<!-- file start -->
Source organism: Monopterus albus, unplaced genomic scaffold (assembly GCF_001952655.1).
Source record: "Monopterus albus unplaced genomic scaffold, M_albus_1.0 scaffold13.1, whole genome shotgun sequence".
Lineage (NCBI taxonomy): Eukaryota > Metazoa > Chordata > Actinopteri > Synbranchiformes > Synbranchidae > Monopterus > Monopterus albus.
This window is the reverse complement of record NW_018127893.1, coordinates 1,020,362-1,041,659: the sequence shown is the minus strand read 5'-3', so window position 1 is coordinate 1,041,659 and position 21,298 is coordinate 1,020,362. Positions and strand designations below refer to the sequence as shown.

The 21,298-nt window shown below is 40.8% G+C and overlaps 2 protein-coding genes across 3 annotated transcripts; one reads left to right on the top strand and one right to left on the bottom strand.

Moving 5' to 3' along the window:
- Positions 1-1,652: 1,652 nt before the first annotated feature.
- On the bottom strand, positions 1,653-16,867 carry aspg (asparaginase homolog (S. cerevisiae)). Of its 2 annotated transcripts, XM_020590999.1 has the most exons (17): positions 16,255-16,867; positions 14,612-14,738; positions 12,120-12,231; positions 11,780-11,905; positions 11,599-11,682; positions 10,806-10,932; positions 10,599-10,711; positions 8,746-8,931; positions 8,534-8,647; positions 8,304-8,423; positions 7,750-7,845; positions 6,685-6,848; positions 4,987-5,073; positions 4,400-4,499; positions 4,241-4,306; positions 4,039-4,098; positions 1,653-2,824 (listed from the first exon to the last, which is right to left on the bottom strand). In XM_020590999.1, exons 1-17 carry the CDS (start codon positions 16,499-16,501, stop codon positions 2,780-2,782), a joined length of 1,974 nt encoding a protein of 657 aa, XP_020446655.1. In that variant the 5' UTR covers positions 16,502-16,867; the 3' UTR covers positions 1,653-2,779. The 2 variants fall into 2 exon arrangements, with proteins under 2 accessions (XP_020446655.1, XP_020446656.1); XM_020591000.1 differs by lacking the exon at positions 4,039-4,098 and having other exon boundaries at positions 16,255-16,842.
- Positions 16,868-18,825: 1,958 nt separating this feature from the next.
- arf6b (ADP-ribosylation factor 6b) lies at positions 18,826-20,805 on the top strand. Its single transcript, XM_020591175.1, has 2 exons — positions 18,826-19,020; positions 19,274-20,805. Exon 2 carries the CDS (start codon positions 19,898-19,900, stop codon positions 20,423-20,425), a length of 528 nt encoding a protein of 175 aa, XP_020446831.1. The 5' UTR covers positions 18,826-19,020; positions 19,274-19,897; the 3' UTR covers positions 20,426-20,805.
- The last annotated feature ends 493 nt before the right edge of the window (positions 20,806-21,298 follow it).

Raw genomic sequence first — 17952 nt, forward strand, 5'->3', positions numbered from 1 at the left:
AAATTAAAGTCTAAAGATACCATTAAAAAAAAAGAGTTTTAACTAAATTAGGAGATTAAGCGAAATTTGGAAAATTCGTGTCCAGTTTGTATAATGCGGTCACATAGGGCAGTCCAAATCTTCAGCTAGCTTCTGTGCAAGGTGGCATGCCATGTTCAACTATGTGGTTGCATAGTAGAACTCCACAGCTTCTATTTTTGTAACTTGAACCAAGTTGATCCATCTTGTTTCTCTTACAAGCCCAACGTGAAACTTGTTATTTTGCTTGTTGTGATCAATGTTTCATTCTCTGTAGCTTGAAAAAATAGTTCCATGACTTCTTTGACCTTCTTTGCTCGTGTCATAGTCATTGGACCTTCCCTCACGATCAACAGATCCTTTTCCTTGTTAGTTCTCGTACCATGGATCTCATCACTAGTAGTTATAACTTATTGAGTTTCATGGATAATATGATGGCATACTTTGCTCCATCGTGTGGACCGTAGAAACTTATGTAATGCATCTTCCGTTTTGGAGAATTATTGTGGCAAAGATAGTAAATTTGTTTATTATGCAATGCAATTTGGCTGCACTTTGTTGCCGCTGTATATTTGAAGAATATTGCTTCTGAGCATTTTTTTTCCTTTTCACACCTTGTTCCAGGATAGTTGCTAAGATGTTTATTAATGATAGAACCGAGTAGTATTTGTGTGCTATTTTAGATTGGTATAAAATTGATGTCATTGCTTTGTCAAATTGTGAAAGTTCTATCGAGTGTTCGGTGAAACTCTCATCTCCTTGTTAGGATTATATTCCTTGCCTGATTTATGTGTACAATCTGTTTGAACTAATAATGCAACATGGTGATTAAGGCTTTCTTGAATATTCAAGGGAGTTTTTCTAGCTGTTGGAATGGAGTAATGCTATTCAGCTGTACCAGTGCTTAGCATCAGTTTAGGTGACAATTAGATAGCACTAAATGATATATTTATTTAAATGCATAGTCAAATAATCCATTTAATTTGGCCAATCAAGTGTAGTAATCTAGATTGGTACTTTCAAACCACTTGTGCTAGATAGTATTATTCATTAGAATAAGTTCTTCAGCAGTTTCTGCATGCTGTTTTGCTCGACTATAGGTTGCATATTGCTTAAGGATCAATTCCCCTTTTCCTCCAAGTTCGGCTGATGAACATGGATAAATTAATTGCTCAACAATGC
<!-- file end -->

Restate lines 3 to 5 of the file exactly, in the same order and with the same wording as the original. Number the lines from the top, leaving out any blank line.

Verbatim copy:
Lineage (NCBI taxonomy): Eukaryota > Metazoa > Chordata > Actinopteri > Synbranchiformes > Synbranchidae > Monopterus > Monopterus albus.
This window is the reverse complement of record NW_018127893.1, coordinates 1,020,362-1,041,659: the sequence shown is the minus strand read 5'-3', so window position 1 is coordinate 1,041,659 and position 21,298 is coordinate 1,020,362. Positions and strand designations below refer to the sequence as shown.

The 21,298-nt window shown below is 40.8% G+C and overlaps 2 protein-coding genes across 3 annotated transcripts; one reads left to right on the top strand and one right to left on the bottom strand.